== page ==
POLICE Magazine Supplements

Special Report 2019

Magazine for police and law enforcement

Issue link: https://policemag.epubxp.com/i/1113595

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Page 6 of 19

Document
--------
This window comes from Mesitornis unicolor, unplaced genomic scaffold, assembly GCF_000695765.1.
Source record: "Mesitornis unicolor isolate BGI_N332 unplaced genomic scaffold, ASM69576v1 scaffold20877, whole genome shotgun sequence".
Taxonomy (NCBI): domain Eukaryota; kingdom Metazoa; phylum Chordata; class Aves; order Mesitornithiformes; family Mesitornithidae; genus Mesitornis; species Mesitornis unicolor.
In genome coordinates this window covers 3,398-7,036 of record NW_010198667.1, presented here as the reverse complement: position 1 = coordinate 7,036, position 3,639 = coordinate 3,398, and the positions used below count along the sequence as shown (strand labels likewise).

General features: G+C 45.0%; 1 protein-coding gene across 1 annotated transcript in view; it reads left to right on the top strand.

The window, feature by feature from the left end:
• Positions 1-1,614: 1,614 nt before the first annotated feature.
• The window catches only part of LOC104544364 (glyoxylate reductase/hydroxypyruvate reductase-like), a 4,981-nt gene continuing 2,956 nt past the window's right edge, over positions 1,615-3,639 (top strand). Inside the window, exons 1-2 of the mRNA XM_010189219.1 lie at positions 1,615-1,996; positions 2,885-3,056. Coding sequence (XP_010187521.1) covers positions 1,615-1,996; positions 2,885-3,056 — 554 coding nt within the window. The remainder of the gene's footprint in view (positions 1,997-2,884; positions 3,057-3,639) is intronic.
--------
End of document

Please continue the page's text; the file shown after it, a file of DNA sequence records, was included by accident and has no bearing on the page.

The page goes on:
an officer-involved shooting that was viewed by some commu- nity members as being controversial. "Very quickly, a segment of our community came together and began sharing information with the media that was not factual—starting to shi the story to, 'Was the officer in his le- gal right? Was this a lawful shooting? Was this a murder?' ey were saying that the officer mur- dered an unarmed person," Watson says. "So having to speak on that while you have a segment of your community who's very an- gry and upset, calling for the chief 's firing and calling for the officer or officers to be arrested, is tough." She adds that it's even tougher when the PIO team is trying to share the facts of what actually happened, but the activists' story is the one being told by the media. Watson says that following this particular officer-involved shooting, the agency decided to release the body-worn video to counter the false accounts. At the time, the agency's BWC program was in its infancy, and releasing video was an unprec- edented move, not just in Oakland, but across the country. "We called the media in—we showed it to them first. ere wasn't a setup. ey came into the room and they viewed the tape on their own. We didn't try to walk them through with a narrative, we didn't try to walk them through with timelines or a written script or an outline. We just showed it to them and let them make their own judgment and opinion and write the story. at changed the conversation in media," she says. e release of body-worn video is commonplace now, but Watson cautions that it's very important to fully understand the implications of doing so. "Not every agency has body-worn cameras, and not every agency can say, 'Let me go grab that footage and let me put it out into our public or release it to media.' We understand that. Also if you have body-worn camera footage, it may not cover the incident. e camera for whatev- er reason may have fallen off, the lens may not capture truly what happened or all of what hap- pened and so that's when I go back to listening to what the community is saying, being sensitive, and then pro- viding as much information as you can without compromising any of the active or ongoing investigations." Whether with BWC footage or in the spoken word, it's vi- tal that the agency tell its story aer a critical incident. A high-quality media relations team can do just that. n Doug Wyllie is contributing web editor for POLICE. MADE IN USA PURPOSE BUILT MISSION DRIVEN BlueRidge Armor manufactures advanced ballistic protection serving to keep law enforcement and first responders SAFE. Contact us today to discuss your customized protective armor requirements. www.BlueRidgeArmor.com • EMAIL: info@blueridgearmor.com • 844-556-6855 C R I T ICA L I NC I D E N T R E S P O N S E | SP E C I A L R E P O RT | 7 The release of body-worn video is common now, but it's very important to fully understand the implications of doing so.

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